Bain Written Case

Bain & Company Case Written
New answer on Mar 01, 2021
4 Answers
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Andrei
Skilled
asked on Dec 04, 2015

Hi All,

I'm having a written case next week with Bain London. It's a 30-minute exercise with 20 slides and text to analyse and then 30 minutes to present to a partner.

If anyone had already had it, can you please share your experiences? I.e.

-What industries were covered?

-What frameworks did you use?

-What key points should I (and all future candidates ) concentrate on?

Thank you very much in advance.

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Anonymous replied on Dec 13, 2015

The actual case is different from office to office and they do not focus on any one specific industry only. The cases also get recycled with new ones coming in frequently and hence there is no point trying to figure out which industry it will be.

The approach to your written case should be the same as any other consulting case. The difference is that you HAVE a LOT of data presented to you. This is a test of seeing how well you synthesize the data, connect the dots to draw logical conclusions. This written case has less to do with a framework with which to analyse the 'case' and more with a framework for how you SUMMARIZE YOUR ANSWER.

The key to summarizing your answer is simply to use a simple issue/decision tree (am sure you can find more details online). This typically goes:

  1. The Key Question asked of me was X
  2. I believe the answer is X
  3. My key (2-4) reasons/assertions for this answer are A, B, C, ...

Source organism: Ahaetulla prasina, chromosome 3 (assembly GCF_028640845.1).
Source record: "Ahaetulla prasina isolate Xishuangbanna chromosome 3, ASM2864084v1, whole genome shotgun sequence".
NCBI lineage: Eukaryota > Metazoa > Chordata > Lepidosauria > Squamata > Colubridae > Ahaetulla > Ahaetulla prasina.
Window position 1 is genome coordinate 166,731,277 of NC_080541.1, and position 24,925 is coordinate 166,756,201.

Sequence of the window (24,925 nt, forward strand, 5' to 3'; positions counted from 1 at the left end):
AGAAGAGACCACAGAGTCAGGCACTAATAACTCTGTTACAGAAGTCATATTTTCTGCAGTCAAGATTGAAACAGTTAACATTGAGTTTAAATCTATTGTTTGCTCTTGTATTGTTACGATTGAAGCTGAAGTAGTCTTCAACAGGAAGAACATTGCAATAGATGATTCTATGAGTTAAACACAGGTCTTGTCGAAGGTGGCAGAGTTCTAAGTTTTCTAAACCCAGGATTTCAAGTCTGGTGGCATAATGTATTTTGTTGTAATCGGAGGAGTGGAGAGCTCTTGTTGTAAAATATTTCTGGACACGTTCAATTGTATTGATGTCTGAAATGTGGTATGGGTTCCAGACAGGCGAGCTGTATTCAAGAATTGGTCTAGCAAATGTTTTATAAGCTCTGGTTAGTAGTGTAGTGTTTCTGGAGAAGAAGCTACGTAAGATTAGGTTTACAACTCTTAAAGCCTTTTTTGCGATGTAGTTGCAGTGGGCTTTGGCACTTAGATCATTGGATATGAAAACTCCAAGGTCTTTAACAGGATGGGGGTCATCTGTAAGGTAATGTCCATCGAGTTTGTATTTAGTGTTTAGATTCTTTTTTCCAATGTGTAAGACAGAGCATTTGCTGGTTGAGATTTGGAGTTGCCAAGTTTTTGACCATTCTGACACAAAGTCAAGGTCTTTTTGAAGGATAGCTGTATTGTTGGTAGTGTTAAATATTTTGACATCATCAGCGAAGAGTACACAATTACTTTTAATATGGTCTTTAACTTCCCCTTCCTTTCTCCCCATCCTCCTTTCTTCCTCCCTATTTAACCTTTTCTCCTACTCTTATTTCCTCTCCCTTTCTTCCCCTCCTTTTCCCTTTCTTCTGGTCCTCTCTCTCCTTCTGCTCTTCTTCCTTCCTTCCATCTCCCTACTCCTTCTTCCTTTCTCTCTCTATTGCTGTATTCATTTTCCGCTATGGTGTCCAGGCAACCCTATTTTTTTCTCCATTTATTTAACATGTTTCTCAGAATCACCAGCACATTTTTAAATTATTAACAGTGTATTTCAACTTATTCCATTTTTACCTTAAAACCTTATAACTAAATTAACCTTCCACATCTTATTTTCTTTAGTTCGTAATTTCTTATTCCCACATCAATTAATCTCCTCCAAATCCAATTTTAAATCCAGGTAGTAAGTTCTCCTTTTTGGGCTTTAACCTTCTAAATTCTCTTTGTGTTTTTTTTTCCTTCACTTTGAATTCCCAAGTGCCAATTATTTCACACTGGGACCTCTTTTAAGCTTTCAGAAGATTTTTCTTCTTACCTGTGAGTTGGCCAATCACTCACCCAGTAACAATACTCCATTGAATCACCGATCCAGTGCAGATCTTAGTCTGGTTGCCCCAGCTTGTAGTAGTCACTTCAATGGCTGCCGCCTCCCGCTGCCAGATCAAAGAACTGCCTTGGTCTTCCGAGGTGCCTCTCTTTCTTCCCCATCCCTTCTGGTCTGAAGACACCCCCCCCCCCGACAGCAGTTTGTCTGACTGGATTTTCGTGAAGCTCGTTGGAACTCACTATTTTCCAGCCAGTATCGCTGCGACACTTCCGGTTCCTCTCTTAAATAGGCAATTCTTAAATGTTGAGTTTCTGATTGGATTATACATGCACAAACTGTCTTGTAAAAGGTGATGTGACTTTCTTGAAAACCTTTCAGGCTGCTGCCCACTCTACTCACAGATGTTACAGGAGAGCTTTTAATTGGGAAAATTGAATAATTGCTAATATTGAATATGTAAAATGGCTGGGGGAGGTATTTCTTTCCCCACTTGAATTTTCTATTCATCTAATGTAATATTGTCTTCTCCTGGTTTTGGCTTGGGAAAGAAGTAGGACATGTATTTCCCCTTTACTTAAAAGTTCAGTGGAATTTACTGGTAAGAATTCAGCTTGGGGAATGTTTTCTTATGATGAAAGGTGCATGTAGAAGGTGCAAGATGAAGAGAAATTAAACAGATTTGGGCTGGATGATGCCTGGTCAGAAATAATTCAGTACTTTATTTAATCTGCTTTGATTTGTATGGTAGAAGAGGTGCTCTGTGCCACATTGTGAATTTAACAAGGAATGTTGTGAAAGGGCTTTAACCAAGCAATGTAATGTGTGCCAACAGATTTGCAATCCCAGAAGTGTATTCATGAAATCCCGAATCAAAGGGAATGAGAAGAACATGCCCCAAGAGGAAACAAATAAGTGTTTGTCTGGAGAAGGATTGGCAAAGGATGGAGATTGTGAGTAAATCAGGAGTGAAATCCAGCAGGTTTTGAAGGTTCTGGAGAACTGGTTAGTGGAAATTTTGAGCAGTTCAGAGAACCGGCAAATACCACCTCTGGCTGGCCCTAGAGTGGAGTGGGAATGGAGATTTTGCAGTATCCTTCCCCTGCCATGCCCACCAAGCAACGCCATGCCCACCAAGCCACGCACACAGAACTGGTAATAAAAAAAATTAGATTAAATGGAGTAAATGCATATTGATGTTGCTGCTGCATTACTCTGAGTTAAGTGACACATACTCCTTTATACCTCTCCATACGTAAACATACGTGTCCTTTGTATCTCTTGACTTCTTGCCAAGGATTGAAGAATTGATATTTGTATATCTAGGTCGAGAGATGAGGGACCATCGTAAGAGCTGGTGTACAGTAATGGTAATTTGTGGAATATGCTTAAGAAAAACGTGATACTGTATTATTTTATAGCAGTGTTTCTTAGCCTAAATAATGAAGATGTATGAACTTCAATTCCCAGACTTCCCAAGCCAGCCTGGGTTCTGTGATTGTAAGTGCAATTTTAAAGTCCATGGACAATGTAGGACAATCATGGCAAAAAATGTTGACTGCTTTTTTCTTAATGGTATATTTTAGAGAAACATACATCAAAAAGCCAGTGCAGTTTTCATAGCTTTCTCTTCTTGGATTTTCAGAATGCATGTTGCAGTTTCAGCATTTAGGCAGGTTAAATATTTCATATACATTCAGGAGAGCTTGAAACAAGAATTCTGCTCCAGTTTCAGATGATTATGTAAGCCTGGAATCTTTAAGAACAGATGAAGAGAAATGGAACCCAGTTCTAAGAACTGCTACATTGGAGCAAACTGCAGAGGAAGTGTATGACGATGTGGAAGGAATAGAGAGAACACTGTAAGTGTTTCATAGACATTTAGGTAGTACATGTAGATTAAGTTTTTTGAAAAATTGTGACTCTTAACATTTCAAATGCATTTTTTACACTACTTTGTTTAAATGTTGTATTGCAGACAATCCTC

4. The data points supporting the reasons are from slides (provided) N and M.
  5. ... and so on ...

There is a MATH component to the written case as well. Here you should understand What you are trying to calculate, What are the data points you need to calculate it and then find those data points in the slides. For this I would recommend that you develop your 'equation' first and then try to hunt for the data in the slides. If you try to gather all the data first and then try to build out your equation to fit that ... you may get lost in the details (you'll always be given more data than is actually needed to solve the problem; one of the key consulting skills is to FOCUS on most important things and ignore the rest).

Hope this is helpful.

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Matteo
Expert
Content Creator
replied on Dec 06, 2015
Former Mckinsey and BCG consultant focused on Digital & Technology applied to Business

Hi, I have had a similar case since when I went trough the recruiting process as an experienced consultant and this was the first step.

I will answer below to your 3 questons:

1) banking, business development in new market

2) market analysis, SWOT, and then used a profitability risk matrix to compare with alternatives, finally NPV(discounted cashflows) and break-even analysis to evaluate the investment

3) Start with strategic macro-economic view: regulations, competitors, barriers to enter, socio-political aspects, status of that industry in the market (early-stage vs. mature, etc.). Then continue with market analysis (volume and value estimations) and conclude with evaluation of initial investment, fix/variable costs and potential revenues.

Hope this is useful, good luck!

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Clara
Expert
Content Creator
replied on Mar 01, 2021
McKinsey | Awarded professor at Master in Management @ IE | MBA at MIT |+180 students coached | Integrated FIT Guide aut

Hello!

I would not try to focus on the case that other people had, your case will most likely be different. Remember that the skillset tested is the same than in the "usual" cases, hence, all the practice you may have done totally plays in your favor.

One important point to add is the need to be very 80-20, structured and to the point, since the prep time is very short, so we need discipline with the analysis to have enaugh time to prep the communication strategy.

There are many many entries in thsi same Q&A regarding written cases, hence, I would recommend you to look with the keywords "written case"

Hope it helps!

Cheers,

Clara

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Anonymous A replied on Dec 11, 2015

Has anyone heard back for the London office?

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